Performing on a night sold as a sixties soul night, deemed for dance offs, soul claps and night trains, The Bucky Rage took themselves to the stage of Glasgow’s Broadcast to offer another entertaining set, masks and all. Supporting the support band Daddy Long Legs, who I unfortunately missed due to changes in the schedule, The Bucky Rage played to loyal fans and a whole new bunch of contemporary sixties swingers who you took a moment or two to warm to the four-piece.
Hugh, Al, Kyle and Peter held the stage well, as they serenaded their listeners with tracks such as Hippy S**t and Nine Stone Cowboy, with the random groovy move from keyboardist, Peter Knox. The boys attired in wrestler masks and war helmets remained as anonymous as ever, whilst Knox admitted to a job interview the following day, drumming up support for his real life mundanities. No soul clapping and dance offs for him then. But certainly plenty of sixties moves, as they boys charmed the crowd with their scuzzy guitar riffs, keyboard pop and bluesy vocals.
But most of the audience there were expecting a night of dancing to Jonathan Toubin’s original soul 45s interrupted, stood in little A-line skits and beehives, not anticipating a band like the Rage. However, as their set continued, you could witness a toe-tap, a sway and the occasional heckle, mostly about what Knox should sport to said interview.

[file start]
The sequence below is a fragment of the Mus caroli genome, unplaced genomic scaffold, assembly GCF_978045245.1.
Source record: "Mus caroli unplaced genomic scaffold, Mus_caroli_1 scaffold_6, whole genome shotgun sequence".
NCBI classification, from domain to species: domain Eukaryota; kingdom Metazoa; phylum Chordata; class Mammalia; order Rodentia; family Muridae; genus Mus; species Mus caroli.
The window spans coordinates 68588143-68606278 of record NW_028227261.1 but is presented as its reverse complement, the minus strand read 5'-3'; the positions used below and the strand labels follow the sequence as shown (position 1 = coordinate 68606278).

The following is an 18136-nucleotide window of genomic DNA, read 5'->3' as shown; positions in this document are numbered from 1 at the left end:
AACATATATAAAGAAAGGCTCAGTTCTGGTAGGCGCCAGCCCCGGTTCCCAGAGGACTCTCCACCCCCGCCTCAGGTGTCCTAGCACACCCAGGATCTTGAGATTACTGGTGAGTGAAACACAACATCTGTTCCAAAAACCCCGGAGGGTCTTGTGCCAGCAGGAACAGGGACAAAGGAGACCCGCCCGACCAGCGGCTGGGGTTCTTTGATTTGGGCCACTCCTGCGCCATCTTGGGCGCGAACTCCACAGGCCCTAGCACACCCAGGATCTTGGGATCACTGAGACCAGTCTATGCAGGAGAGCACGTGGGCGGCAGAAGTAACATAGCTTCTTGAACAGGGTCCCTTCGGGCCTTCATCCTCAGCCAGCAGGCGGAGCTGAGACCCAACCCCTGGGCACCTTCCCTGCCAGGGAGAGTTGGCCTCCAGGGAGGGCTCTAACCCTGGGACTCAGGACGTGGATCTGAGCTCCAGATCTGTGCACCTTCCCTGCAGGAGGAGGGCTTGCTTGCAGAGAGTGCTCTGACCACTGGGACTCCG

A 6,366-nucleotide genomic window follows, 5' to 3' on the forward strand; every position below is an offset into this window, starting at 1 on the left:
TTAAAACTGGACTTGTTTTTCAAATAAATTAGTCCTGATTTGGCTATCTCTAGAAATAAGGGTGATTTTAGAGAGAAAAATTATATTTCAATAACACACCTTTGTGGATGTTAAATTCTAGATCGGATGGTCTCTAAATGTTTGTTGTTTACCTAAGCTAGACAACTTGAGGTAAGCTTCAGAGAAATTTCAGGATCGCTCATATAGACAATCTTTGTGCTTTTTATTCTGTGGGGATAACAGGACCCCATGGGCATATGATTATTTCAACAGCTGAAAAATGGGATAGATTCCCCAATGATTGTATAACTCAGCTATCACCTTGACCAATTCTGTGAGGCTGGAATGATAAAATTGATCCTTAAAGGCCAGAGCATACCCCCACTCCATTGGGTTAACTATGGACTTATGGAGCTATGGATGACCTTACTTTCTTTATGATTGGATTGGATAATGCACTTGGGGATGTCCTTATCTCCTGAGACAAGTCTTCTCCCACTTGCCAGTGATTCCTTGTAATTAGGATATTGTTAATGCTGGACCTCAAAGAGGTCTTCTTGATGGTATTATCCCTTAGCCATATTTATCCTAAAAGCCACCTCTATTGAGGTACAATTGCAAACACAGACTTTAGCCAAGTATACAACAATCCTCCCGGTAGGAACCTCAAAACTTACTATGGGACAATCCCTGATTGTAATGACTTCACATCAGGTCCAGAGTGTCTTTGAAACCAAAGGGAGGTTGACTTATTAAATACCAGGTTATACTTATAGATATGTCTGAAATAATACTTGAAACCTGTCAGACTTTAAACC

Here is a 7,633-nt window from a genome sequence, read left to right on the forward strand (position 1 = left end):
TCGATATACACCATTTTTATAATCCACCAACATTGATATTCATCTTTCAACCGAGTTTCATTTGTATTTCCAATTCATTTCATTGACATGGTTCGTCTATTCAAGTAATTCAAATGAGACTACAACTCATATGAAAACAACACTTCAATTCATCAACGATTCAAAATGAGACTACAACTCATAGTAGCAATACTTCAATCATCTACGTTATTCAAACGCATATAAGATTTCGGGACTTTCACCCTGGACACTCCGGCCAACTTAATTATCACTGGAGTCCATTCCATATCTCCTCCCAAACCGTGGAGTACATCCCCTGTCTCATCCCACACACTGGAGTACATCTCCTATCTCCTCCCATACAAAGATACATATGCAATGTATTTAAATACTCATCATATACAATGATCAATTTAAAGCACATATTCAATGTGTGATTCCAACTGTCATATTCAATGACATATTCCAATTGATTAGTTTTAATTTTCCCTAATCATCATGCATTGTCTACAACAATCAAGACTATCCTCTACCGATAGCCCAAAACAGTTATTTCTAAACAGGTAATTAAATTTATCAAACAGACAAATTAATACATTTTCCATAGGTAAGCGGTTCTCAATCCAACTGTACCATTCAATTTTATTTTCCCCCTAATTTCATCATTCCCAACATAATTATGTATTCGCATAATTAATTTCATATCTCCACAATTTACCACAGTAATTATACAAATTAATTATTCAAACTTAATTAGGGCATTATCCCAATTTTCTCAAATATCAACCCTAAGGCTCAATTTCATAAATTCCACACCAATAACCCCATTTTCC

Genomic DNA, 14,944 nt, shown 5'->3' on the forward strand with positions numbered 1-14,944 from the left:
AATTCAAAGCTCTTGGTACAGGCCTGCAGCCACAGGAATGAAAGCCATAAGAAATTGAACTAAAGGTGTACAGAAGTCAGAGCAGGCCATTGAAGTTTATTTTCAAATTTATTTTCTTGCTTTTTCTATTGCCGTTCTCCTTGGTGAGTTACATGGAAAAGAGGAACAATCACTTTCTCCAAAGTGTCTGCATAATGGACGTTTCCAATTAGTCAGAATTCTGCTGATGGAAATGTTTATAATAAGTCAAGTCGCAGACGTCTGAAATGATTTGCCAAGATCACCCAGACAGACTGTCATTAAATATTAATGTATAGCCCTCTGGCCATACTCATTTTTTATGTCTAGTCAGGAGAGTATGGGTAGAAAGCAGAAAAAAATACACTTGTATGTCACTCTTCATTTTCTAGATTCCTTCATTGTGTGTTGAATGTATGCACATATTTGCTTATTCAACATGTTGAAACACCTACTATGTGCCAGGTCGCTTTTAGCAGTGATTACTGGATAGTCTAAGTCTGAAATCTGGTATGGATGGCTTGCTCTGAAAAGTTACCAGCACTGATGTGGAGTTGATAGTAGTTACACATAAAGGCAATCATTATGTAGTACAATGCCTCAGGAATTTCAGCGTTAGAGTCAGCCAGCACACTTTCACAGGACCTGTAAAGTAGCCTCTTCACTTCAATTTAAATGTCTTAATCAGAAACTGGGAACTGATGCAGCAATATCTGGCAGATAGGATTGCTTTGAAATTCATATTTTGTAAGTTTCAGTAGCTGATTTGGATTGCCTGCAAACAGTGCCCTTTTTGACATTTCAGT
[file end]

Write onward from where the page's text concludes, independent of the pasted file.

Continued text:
The Bucky Rage had a new audience and got them moving, pre dance-off, warming them up for a Soul Clap night, in the form of Jonathan Toubin, after a session by the blues-infested Daddy Long Legs. With their seedy underground vibe and punk pop their fit was there despite the initial reaction from the dance-off winner wannabes. It didn’t take this crowd long to realise that these guys too have rhythm and a long list of influences that render them a great addition for a night such as this.
For more on The Bucky Rage click here.